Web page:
Business owners and human resource managers face a constant tug-of-war in their effort to provide their employees with high-quality insurance coverage while keeping expenses under control. This struggle isn’t news, but it isn’t going to ease anytime soon, either. Companies have numerous competing priorities to address, including:
Human Resource consultant WTW recently completed a survey of U.S. employers and reported that over half of the respondents anticipate their healthcare costs will exceed the budgeted amount this year and expect expenses to rise even more in 2023. In addition, the survey found that half of those responding will offer new programs or switch vendors to control costs and maintain quality. At the same time, 25 percent will increase the employee’s premium share.
The pain isn’t limited to the employer. The Hartford Insurance company conducted its annual Future of Benefits Pulse survey in July and discovered that almost half of U.S. workers are concerned about paying for their benefits because of inflation. Many worry that they will need to cut back, with younger people more likely to scale back their choices due to cost. New technology and multiple plan choices may help workers maximize their healthcare contributions by guiding them to the policies that best fit their circumstances. Still, the options may come with unexpected stress.
When employees have options, they can feel overwhelmed by the task of choosing the plan that best fits their needs, yet employers are doing the right thing for their teams by allowing them to select from several programs. Interestingly, employers may be overestimating their workforce’s comfort level with the healthcare-related decisions they need to make. A Quantum health survey last year found that while 88 percent of employers surveyed believe their employees are confident in understanding and using their healthcare benefits, only 52 percent of the surveyed workers shared that confidence.
First, companies may want to consider benefit bundling—combining medical, dental, and vision insurance for their employees. Benefit bundling can save the employer and the subscriber money and simplify enrollment and claims. One typical package includes medical insurance combined with vision and dental insurance. Other options may add life and disability coverage or accident insurance. An advanced bundle may allow individual workers to choose the components they need.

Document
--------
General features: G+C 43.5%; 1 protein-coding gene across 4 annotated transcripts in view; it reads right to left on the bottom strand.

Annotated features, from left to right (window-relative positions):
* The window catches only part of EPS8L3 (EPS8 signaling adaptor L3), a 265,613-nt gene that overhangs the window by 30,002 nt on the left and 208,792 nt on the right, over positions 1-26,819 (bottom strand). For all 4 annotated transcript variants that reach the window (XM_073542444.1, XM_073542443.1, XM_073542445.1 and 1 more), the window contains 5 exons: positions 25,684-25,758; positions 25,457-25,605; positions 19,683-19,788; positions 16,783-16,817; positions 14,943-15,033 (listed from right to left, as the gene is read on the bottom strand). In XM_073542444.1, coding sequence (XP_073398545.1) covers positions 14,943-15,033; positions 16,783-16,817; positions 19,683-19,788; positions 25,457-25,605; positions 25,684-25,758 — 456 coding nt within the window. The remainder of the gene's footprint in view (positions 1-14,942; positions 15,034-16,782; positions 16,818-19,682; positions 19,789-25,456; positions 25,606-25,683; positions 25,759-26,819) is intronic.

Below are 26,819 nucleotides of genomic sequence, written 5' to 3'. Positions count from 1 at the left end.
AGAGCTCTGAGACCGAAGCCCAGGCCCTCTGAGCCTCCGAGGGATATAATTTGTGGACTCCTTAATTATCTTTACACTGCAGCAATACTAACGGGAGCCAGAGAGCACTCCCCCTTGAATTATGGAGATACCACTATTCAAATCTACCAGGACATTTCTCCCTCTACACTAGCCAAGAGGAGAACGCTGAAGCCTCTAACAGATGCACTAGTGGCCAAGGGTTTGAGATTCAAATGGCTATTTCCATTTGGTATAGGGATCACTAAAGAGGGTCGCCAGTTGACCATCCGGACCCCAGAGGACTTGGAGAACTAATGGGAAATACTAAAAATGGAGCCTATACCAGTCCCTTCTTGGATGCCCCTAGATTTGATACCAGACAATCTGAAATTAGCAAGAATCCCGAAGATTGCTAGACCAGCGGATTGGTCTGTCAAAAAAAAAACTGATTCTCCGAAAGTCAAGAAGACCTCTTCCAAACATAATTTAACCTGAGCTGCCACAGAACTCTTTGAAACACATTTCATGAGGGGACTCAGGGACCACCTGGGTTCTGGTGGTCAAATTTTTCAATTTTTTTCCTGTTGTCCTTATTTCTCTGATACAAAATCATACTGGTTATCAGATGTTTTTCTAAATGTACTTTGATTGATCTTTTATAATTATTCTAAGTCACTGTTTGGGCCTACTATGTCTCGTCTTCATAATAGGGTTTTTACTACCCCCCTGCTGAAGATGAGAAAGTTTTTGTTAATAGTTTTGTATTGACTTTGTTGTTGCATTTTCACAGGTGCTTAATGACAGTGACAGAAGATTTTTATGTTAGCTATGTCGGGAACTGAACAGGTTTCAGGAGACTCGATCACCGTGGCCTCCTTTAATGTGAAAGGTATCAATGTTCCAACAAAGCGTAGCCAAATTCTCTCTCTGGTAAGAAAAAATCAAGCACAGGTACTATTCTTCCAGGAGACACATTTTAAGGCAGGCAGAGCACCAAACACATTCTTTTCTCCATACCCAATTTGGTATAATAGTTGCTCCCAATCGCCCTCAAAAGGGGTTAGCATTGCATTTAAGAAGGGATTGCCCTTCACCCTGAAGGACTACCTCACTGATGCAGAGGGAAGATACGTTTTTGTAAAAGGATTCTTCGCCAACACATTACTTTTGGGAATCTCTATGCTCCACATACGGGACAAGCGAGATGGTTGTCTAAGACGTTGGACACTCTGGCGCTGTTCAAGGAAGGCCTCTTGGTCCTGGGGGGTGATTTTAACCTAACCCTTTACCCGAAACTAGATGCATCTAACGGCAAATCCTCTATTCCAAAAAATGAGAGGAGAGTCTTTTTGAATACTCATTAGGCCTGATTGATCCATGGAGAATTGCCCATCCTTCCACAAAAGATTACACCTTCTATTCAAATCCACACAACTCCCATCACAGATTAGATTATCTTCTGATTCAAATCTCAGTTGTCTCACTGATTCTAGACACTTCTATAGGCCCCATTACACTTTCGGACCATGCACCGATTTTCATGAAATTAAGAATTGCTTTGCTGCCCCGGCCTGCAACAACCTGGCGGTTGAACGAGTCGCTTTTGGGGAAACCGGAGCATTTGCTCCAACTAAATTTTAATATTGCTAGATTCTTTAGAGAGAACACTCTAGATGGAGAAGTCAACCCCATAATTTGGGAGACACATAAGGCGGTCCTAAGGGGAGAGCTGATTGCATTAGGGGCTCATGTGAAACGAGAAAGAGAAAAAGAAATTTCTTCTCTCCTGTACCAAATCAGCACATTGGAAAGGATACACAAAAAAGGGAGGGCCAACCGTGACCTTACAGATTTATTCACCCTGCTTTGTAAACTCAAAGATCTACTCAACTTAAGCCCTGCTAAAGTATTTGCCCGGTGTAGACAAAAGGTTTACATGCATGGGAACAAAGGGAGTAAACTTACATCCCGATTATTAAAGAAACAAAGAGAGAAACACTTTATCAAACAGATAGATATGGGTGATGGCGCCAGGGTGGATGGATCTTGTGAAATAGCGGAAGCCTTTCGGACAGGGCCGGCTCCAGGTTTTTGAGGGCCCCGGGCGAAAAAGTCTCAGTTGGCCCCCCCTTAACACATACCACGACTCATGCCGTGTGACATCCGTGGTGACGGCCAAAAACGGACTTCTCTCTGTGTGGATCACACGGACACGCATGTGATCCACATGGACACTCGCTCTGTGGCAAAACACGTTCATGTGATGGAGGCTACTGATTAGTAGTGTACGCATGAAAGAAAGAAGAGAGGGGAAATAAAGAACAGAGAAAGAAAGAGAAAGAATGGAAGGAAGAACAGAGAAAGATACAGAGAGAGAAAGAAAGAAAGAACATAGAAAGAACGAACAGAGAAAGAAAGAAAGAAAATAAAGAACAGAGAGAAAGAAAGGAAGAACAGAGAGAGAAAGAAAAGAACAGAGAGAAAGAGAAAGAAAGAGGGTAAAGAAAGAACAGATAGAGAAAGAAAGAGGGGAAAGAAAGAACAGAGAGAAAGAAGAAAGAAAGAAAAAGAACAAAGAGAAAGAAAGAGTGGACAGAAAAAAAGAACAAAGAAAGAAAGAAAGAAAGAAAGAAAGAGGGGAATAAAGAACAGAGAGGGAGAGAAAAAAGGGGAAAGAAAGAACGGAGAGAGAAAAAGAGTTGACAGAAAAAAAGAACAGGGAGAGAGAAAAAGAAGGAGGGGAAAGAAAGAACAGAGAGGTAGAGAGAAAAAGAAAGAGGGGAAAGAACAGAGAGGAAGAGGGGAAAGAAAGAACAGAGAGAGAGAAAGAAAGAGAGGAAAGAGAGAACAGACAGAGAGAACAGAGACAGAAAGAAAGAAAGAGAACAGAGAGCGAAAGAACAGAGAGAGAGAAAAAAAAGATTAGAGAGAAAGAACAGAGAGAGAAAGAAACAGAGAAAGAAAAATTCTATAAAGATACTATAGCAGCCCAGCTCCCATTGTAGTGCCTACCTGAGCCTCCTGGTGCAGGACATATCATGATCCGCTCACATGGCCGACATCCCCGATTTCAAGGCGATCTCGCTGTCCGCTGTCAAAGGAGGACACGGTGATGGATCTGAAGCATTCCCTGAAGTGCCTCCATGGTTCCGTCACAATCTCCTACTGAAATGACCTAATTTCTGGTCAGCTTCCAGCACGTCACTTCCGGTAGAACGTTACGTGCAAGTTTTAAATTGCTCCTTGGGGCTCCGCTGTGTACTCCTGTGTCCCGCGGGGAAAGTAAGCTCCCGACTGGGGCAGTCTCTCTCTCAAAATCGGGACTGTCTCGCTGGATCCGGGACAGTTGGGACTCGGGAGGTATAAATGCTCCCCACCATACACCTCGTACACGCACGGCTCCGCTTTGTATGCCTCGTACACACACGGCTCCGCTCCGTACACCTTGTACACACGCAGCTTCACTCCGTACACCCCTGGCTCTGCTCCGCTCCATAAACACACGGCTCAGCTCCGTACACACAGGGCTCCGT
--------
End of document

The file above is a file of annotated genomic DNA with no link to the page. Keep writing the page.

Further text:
While some workers stay on top of changes to their benefits throughout the year, many ignore the communications from human resources until open enrollment rolls around. After all, they have work to do, and as noted, insurance is confusing and uncomfortable for people to decipher. When the time comes to make those annual decisions, many will default to the selection they made the previous year, whether that’s best or not. The organization can provide tremendous support for the workers by ensuring that they offer abundant educational material to explain the options and help workers make the appropriate selection. Some large companies used to sponsor in-person benefits fairs, where employees could visit booths sponsored by various vendors, gaining access to information along the way. Those events are either extinct or virtual these days, so companies must find other ways to disseminate the information.
Webinars, online chats, bright brochures, conference calls, and email are among the methods that employers can use to engage workers. In addition, human resources representatives (or senior management in smaller companies) must be available for consultations when employees need to make decisions.
Consultants from WTW recommend that companies provide ample time for employees to absorb their choices and offer tools to help make cost estimates based on alternate scenarios. In addition, if possible, companies should reinforce the advantages of their benefits packages throughout the year rather than only during enrollment periods.
As mentioned, businesses have competing interests when considering benefits. They have to watch the bottom line, but also need and want to support their employees’ needs. In addition, they recognize that the benefits package makes a difference in employee recruiting and retention. One study by insurer Anthem reported that medical, dental, and vision insurance are the top three priorities signaled by workers across the U.S.
Obtaining these policies as a bundle can offer both savings and simplicity for a company. According to Zenefits, the most common bundles are these:
Buying these pieces together may result in a more comprehensive package for the employee and cost savings for the business. However, watch out for these red flags:
Your Taylor Benefits Insurance consultant can help you craft a bundle that includes the components your employees value and maximize your bundle savings.
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